Well Gio has already summarized the recipe quite well, so I will make this short. I used a heaping teaspoon of dark brown sugar instead of the 3-4 tablespoons called for. I didn't notice any overt "sweetness" with that reduced quantity. Also, I had two larger-than-supermarket sized yellow squashes that needed using up so I used those and skipped the zucchini. As advised I cut up the butter into about 1/4 inch cubes. Just before the casserole went into the oven I noticed I had forgotten to add the bread.....So I quickly tore that up and mixed it in. I think I should have torn it up into smaller pieces though.

              This dish was very good. The chowpup was picking at the cheesy bits of bread as soon as it got out of the oven. She had two large servings which was amazing since yellow squash is something she usually tries to ignore on her plate....I really liked the nutty flavor the whole wheat bread added. Next time i would add a bit more cheese. I love cheese.

              Here's my picture. The casserole is sitting next to the Southern fried chicken we had as the main event. (And no, I didn't burn that chicken, but I sure made a mess.)

              2 Replies
              1. re: clamscasino

                That's looks scrumptious, CC. Glad you and the Chowpup liked it. We sure did.

                1. re: clamscasino

                  I really think my issues with the sweetness were because I was using little, bitty (like 4 inches long) yellow squash and a spring Vidalia onion. So, both were sweet before I started. I got another bag of itsy-bitsy ones at the farmers market Saturday and will probably give this another go today or tomorrow.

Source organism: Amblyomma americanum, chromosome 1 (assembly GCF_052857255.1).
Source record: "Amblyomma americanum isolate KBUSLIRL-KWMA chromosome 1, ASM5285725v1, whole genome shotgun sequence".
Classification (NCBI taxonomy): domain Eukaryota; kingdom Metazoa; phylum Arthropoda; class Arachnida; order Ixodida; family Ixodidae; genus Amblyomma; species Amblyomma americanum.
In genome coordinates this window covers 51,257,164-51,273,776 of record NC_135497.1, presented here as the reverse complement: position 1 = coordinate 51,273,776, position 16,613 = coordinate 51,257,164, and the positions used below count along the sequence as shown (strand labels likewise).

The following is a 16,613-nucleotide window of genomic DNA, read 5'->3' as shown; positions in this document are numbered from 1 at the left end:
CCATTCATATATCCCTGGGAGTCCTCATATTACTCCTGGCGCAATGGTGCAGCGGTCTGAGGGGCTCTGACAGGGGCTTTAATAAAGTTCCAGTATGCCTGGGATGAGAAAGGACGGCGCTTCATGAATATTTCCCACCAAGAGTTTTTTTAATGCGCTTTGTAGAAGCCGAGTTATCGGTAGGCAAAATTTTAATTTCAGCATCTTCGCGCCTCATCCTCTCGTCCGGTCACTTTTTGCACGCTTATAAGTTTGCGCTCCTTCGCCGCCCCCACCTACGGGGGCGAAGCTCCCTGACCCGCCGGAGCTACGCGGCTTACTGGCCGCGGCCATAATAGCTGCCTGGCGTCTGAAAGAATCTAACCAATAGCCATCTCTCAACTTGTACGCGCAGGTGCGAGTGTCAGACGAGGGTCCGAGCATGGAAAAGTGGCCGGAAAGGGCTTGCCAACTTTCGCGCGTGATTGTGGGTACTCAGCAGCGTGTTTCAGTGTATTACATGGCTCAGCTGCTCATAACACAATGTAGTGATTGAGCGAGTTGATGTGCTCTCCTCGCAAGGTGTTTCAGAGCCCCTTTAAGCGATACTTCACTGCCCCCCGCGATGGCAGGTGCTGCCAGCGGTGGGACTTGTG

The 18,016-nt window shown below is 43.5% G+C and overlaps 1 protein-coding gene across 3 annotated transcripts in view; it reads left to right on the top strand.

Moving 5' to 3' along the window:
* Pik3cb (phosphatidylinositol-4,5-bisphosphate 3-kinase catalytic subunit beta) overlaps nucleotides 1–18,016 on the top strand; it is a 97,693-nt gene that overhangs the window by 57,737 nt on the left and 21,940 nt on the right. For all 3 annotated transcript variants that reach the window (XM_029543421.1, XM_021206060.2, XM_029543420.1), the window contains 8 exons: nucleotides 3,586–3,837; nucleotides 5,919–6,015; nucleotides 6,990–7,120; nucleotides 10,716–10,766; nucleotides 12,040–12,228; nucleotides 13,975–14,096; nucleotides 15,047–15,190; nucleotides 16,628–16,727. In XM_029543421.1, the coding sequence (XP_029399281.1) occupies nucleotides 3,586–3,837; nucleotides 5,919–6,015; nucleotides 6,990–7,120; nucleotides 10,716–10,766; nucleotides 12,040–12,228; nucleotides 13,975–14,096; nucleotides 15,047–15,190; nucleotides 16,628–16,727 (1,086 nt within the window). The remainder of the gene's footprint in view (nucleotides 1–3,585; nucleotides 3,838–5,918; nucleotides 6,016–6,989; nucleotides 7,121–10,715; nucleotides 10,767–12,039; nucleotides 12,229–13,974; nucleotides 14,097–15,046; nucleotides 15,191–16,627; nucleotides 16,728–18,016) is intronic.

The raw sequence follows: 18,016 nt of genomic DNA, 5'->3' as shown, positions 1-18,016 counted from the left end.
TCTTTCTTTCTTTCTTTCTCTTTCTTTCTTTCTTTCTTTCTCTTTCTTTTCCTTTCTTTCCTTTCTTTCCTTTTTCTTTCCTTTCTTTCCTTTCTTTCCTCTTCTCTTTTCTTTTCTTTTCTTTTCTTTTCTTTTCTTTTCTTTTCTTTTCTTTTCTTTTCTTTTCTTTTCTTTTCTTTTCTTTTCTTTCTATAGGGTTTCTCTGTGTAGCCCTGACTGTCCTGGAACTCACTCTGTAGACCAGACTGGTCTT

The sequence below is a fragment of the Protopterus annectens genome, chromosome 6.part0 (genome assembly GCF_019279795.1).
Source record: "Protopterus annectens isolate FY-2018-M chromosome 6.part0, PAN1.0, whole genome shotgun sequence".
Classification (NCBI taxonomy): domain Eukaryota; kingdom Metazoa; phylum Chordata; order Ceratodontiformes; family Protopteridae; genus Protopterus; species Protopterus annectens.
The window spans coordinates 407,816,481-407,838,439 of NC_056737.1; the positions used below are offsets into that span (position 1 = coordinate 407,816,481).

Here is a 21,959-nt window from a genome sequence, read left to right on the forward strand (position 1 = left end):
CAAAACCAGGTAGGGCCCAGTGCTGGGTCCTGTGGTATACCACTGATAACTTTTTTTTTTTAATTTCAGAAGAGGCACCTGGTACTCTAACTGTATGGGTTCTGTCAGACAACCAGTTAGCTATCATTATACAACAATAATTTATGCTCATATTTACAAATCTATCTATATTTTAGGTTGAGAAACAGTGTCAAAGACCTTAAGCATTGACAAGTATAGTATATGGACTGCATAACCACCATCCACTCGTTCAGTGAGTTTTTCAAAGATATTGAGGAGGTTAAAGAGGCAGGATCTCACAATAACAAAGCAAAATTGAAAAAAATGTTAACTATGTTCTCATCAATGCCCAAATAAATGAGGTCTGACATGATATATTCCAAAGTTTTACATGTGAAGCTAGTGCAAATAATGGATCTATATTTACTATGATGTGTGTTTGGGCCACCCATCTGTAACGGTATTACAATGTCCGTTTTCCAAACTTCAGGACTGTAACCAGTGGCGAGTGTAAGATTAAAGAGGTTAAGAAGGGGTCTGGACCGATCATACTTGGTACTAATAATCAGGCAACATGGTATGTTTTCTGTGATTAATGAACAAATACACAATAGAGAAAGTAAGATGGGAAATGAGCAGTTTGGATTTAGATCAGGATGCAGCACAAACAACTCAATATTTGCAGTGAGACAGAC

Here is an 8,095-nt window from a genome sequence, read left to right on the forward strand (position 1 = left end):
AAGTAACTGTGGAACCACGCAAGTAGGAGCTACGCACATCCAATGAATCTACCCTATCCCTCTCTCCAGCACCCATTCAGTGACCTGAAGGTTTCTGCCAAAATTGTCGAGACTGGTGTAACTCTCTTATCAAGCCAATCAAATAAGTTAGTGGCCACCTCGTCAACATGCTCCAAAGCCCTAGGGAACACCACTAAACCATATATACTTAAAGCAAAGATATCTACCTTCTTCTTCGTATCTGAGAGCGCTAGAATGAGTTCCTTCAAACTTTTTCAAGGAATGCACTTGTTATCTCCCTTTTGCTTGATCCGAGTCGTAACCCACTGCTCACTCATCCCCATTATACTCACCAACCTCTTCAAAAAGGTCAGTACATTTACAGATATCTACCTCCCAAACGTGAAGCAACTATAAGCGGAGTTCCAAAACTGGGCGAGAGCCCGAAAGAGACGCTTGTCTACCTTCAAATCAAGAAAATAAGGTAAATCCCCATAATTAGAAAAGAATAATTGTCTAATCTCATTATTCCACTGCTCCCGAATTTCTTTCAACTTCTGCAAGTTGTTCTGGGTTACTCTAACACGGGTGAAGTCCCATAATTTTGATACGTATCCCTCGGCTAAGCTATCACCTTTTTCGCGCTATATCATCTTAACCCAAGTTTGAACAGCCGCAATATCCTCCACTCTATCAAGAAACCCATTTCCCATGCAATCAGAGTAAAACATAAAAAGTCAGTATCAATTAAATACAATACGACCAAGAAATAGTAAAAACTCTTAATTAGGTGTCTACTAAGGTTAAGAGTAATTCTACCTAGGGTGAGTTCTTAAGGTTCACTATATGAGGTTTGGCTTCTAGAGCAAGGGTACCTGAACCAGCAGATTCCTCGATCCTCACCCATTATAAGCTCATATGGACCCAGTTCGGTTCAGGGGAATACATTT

2. Monday Red Beans and Rice: Screen Doors and Sweet Tea, Pg. 86

                  This is the third southern dish I experienced for the first time this year, the others being collard greens and dirty rice which I made from Bon Appetit Y'All. I liked it. Certainly is filling, isn't it? I think I won't be hungry till next week.. and I thought I had a reasonable single portion. A little rice, the beans, a few sausage rounds and some meat sliced from the ham hocks spooned over. And those ham hocks. The recipe calls for 2 but the ones DH brought home from a charcuterie specialty shop near us were enormous. One weighed almost 2 lbs., the other over 2 lbs. so I used only one and froze the other. The smoked sausage links were nice and spicy and added to the overall flavor of the dish.

                  So.... as an alternative to using dry red kidney beans I used 2 cans which is allowed. The other substitute I had to make was a large poblano (mild) for a green bell pepper. The sausages are cut in rounds then cooked for 5-ish minutes, and then set aside till needed later. A bay leaf, chopped onion, pepper, celery are added to the pot and cooked for 5 minutes then minced garlic is added and cooked for an additional minute. The ham hock and drained beans are added along with water to cover. This is brought to boil then reduced to a simmer till beans are tender. At that point you can mash some of the beans to create a creamy texture, but I forgot. Don't think it mattered too much but then I had nothing to compare it to. The sausages are added and simmered for 10 more minutes. Salt & pepper, remove bay leaf, serve over cooked rice, garnish with chopped parsley.

                  DH thought it was terrific, I'm still waddling around. LOL I'll probably make it again, but not anytime soon....